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DML Hornisse

DML 1/72 Sd.Kfz.164 Hornisse Kit First Look

By Cookie Sewell

Date of Review June 2005 Manufacturer DML
Subject Sd.Kfz.164 Hornisse Scale 1/72
Kit Number 7234 Primary Media 191 parts (172 in grey styrene, 17 etched brass, 2 in tan DS 100 plastic)
Pros First kit of this vehicle in this scale in styrene; amazing amount of parts for a kit WITHOUT separate track; very nicely done detail work Cons Gun is very involved and will take a great deal of care to assemble correctly; brass ammo racks will require care in assembly; tracks are slightly too long and will need cutting
Skill Level Basic MSRP (USD) $10.95

First Look

When DML blew its first attempt at the Nashorn and Hornisse ten years ago (and this reviewer missed its major boo-boos) many modelers were quite upset and unforgiving of the errors and problems. DML, to their credit, provided some immediate correction to the mistakes and three years ago put out very well done ground-up corrections to those kits. Most modelers were forgiving of the first kit in light of the new one.

Now DML has done the same in 1/72 scale, using the research that produced the two new kits. The first variant offered is the Hornisse (early model Nashorn) and it is an amazing kit for its size. DML has managed to provide nearly all of the details that come on the larger model in a 1/72 scale kit, and includes etched brass as well.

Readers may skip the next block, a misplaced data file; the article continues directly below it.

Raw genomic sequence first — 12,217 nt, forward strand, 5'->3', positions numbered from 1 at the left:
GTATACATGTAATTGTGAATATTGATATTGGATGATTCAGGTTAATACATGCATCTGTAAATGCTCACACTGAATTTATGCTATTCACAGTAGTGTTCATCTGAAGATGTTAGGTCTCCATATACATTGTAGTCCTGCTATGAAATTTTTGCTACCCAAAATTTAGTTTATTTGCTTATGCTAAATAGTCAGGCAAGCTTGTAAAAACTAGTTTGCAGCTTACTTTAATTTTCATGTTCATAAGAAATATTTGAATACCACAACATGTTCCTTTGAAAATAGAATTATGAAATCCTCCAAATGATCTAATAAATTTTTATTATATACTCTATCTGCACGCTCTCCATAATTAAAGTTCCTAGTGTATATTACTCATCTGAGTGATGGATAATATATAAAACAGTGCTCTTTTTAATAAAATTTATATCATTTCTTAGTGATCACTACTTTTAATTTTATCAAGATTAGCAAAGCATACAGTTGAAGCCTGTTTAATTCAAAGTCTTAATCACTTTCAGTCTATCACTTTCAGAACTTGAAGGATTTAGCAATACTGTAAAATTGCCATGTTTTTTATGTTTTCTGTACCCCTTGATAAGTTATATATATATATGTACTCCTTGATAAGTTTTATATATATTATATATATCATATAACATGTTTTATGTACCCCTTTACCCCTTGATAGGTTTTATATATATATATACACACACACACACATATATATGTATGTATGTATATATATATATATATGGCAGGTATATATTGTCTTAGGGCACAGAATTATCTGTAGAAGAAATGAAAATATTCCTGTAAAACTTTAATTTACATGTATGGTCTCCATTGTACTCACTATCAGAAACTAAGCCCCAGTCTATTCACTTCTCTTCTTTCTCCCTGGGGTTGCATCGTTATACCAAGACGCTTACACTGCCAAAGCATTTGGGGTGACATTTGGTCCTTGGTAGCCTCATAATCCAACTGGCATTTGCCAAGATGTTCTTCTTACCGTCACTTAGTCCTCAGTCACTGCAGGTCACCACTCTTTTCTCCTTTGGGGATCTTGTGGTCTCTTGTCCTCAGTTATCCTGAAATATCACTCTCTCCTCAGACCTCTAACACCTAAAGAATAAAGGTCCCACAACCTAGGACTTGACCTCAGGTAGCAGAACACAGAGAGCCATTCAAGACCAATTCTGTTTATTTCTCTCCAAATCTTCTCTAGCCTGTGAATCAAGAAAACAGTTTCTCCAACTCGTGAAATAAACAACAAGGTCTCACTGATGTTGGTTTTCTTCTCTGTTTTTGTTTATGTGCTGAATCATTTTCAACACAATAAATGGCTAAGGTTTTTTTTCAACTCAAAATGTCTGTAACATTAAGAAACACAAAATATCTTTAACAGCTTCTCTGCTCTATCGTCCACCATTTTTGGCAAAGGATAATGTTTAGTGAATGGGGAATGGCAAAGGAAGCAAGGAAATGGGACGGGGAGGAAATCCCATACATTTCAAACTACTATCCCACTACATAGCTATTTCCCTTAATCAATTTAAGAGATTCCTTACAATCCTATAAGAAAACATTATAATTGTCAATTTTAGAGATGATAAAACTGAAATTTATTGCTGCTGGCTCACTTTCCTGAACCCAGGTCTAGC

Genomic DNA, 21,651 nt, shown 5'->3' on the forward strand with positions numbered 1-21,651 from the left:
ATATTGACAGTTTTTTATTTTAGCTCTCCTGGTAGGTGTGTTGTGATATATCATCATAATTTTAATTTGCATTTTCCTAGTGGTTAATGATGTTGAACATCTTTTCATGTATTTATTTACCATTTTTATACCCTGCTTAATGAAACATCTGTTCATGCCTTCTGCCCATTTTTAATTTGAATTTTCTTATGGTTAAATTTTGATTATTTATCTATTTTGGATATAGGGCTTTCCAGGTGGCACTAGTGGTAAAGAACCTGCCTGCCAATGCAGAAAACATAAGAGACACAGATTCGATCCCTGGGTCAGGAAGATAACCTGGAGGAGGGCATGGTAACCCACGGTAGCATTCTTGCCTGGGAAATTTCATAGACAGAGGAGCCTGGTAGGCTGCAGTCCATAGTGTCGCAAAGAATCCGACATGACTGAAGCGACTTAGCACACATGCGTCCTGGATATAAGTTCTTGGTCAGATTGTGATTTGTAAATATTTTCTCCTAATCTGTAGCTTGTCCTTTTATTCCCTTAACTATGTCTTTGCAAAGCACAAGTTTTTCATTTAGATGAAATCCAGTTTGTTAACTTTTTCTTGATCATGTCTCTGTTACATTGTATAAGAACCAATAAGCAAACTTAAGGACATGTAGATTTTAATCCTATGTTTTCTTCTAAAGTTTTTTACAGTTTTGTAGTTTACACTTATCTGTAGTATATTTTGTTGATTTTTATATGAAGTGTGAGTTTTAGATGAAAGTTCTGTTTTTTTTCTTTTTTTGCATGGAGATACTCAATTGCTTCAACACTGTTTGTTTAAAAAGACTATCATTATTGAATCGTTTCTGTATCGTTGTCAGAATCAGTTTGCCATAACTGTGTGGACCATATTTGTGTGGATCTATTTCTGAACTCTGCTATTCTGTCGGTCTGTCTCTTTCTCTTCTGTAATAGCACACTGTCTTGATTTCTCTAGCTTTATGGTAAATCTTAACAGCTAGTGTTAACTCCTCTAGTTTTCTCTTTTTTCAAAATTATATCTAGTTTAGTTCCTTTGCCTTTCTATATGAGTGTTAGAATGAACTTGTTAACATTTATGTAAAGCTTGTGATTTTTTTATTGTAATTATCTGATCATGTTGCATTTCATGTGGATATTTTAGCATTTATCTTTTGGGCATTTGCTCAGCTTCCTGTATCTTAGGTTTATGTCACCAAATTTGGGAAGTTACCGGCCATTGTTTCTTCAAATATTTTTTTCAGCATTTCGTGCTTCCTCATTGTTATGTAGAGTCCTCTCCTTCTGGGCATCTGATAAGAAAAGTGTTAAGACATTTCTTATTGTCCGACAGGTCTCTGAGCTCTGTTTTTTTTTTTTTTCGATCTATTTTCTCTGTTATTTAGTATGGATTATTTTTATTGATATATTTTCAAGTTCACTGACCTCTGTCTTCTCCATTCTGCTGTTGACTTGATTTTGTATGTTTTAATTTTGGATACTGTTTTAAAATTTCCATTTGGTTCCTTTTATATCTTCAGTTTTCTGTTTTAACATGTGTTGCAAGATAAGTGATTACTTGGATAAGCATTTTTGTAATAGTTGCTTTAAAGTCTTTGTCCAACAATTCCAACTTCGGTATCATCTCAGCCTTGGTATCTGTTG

The kit provides the Gw III /IV chassis and also many of the parts that will go with the other (probably) three partners for this kit – the Nashorn and an early and late Hummel – in two sets of drivers, exhausts, and associated details. Two different travel locks are provided but while the directions show a separate forward barrel section for the late-model (part F12) it has been gated off and is not present in the kit, so you will have to get another kit to get the later barrel.

The gun consists of some 12 parts, with the rear half of the breech split horizontally rather than vertically; if neatly assembled and sanded down with a "Flex-i-File" this should cause no problems and does remove the pesky ridge along the top of the barrel.

The wheels come pre-molded in pairs and with a separate center; this idea has been popular, for it permits neat painting of the tires and center sections separately to provide a clean separation line.

Brass parts are included for the fighting compartment floor ammo chest (along with three single 8.8 cm rounds) and also for the side cooling air louvers.

There is bad news and good news on the tracks. According to Al Boone (who is working on one right now) the bad news is that the tracks are too long and must be cut down. The good news is that they are made out of DML's DS 100 glueable vinyl plastic, and so cutting them down is not a problem as it is relatively easy to simply cement them to the wheels when done.

Six different finishing options are provided: s.H.Pz.Jg.Abt. 525 (four variants) and s.H.Pz.Jg.Abt. 560 (two variants).

Overall this an elegant little model and should please many German fans in providing a first-class kit in 1/72 scale.

Thanks to Freddie Leung of Dragon Models USA for the review sample.

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